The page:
Appearing in an interview on NBC’s “Today” show, Mrs. Bush was asked how she felt about Jeb, the former governor of Florida, seeking the presidency in 2016.

Mrs. Bush replied, quote, “We’ve had enough Bushes.”

She went on to say she thought there were many worthy candidates, telling anchor Matt Lauer, “There are people out there” who are qualified. Mrs. Bush had a reputation for bluntness when her husband George H.W. Bush was president.


University of Illinois Urbana-Champaign to Add 500 New Full-Time Professors!

Dear Commons Community,

The Chronicle of Higher Education (subscription required) has an article announcing that the University of Illinois at Urbana-Champaign plans to hire about 500 new full-time, tenure-track faculty members in the next five to seven years. The hiring spree follows years of budget shortfalls that limited hiring at the university, including one year in which hiring was frozen campuswide. University officials now want to restore the total number of full-time faculty members to a level closer to what the campus had in 2007, just before the recession hit.


The hires will be made in two ways, said Barbara J. Wilson, executive vice provost for faculty and academic affairs. Some new hires will fill traditional roles in academic departments. Others will be hired in clusters.


The “cluster hires,” Ms. Wilson said, will be sorted into the six areas that have been identified by the university’s “Visioning Future Excellence at Illinois” project, an effort begun by the chancellor to map out the university’s needs for the future. The review focused on two questions: “What are society’s most pressing issues?” and “What distinctive and signature role can Illinois play in addressing those issues in the next 20 to 50 years?”

We wish our colleagues at Urbana-Champaign well in their recruitment.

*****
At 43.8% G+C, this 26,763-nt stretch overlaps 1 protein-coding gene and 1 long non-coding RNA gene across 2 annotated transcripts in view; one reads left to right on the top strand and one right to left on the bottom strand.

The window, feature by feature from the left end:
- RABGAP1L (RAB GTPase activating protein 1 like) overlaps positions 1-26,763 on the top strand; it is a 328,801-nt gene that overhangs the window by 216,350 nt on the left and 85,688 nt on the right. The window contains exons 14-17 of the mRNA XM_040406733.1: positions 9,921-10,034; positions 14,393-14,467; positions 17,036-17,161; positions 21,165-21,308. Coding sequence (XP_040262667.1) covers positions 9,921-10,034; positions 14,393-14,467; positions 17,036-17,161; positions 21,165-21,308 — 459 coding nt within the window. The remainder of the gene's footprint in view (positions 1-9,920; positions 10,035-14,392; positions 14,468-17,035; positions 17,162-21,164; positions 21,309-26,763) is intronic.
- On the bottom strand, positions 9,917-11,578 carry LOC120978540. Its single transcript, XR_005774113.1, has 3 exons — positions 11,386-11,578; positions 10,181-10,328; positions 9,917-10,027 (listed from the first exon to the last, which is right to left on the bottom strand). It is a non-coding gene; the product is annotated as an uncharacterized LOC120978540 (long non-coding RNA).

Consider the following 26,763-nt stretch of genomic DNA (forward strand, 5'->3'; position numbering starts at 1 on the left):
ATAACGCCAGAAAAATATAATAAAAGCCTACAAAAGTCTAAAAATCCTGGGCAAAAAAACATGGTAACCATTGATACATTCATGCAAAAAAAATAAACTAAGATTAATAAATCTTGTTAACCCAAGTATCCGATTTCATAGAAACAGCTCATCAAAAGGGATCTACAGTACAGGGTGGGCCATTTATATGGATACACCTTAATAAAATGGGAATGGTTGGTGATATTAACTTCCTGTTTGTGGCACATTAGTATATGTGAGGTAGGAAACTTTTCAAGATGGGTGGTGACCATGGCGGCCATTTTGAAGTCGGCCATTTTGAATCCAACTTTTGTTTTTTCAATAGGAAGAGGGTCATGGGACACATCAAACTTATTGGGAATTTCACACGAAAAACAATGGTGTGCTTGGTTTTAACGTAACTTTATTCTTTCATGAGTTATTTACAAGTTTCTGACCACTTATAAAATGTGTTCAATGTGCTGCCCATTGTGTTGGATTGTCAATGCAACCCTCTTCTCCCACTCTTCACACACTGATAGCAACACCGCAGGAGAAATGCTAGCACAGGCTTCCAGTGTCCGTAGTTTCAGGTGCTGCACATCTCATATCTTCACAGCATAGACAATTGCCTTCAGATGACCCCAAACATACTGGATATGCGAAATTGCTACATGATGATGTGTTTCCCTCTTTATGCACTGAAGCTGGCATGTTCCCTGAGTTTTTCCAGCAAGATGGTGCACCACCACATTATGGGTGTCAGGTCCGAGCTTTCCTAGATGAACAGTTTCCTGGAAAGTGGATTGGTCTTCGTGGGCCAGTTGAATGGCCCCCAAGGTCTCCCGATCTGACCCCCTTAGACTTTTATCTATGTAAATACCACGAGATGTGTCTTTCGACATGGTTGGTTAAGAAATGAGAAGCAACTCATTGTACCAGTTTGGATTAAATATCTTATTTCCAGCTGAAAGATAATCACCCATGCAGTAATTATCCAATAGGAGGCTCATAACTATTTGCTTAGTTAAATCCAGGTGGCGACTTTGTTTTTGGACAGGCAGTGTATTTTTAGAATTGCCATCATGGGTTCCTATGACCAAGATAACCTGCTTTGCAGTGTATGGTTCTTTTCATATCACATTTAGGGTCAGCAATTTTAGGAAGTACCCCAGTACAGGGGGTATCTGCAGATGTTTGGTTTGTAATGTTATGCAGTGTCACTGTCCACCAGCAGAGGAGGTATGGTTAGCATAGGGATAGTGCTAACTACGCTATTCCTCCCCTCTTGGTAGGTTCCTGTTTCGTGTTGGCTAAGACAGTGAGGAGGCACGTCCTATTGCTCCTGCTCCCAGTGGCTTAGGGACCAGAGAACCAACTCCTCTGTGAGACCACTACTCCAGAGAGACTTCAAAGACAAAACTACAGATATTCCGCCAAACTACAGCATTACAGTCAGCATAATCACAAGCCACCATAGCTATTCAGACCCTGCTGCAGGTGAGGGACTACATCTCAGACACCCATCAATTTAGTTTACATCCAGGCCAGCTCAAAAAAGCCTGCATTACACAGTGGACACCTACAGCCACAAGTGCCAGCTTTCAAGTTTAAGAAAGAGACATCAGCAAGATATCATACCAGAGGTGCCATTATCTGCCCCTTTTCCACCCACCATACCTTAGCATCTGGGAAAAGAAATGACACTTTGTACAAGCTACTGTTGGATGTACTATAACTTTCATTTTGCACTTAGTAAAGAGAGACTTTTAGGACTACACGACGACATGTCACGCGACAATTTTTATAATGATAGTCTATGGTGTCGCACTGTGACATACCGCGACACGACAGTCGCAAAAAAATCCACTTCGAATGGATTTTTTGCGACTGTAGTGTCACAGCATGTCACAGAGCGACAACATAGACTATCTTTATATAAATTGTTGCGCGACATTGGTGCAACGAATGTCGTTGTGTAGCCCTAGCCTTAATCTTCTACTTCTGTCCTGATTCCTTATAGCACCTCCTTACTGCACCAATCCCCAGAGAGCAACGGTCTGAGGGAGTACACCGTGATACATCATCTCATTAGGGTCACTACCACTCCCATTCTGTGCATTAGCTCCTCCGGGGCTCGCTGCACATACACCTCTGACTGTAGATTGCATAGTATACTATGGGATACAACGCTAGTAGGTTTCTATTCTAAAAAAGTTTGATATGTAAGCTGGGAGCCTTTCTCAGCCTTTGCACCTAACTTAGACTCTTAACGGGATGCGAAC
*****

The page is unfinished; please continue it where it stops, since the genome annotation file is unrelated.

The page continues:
Now that Cooper Union is Charging Tuition: What Colleges are Still Free?

Dear Commons Community,

Now that the trustees voted to impose tuition at Cooper Union, where can one go for a free higher education.  The New York Times reviewed a number of alternatives:

The Webb Institute, in Glen Cove, accepts just 26 students a year. Students work two months a year in related industries, design a container ship and complete a thesis. Hard work, but the results are hard to beat: Robert C. Olsen Jr., the school’s outgoing president, says the institute can boast 100 percent job placement. Room and board and other fees come to a little over $12,000 a year.

Berea College, in Berea, Ky. was founded 158 years ago by an abolitionist with the goal of providing coeducational, interracial education, ambitious, given the era and the region. Today Berea has an endowment of over $1 billion. That works out to $625,000 per student, or more than 10 times the equivalent figure at New York University.

College of the Ozarks, in Point Lookout, Mo., and the Curtis Institute of Music in Philadelphia also offer all students full tuition scholarships; Alice Lloyd College, in Pippa Passes, Ky., does so for those students from Central Appalachia.

Deep Springs College, on a ranch in an eastern California desert, selects just 13 men a year for its two-year program. The only required courses are composition and public speaking, along with a seminar that Brother Kenneth Cardwell, the school’s dean, refers to as “an introduction to how to talk reasonably to people your own age about matters of common concern.”

But for New Yorkers, the closest free-tuition college is also the newest: Macaulay, the honors college of the City University of New York. With a home base in Manhattan but with students spread across eight other CUNY colleges, Macaulay uses the city itself as both campus and curriculum. And on top of waiving tuition for its elite New York students, it throws in a laptop, up to $7,500 for research, travel or internships, a “cultural passport” to many New York institutions, and in many cases housing subsidies, too.

Good to see Macaulay get some much deserved good ink.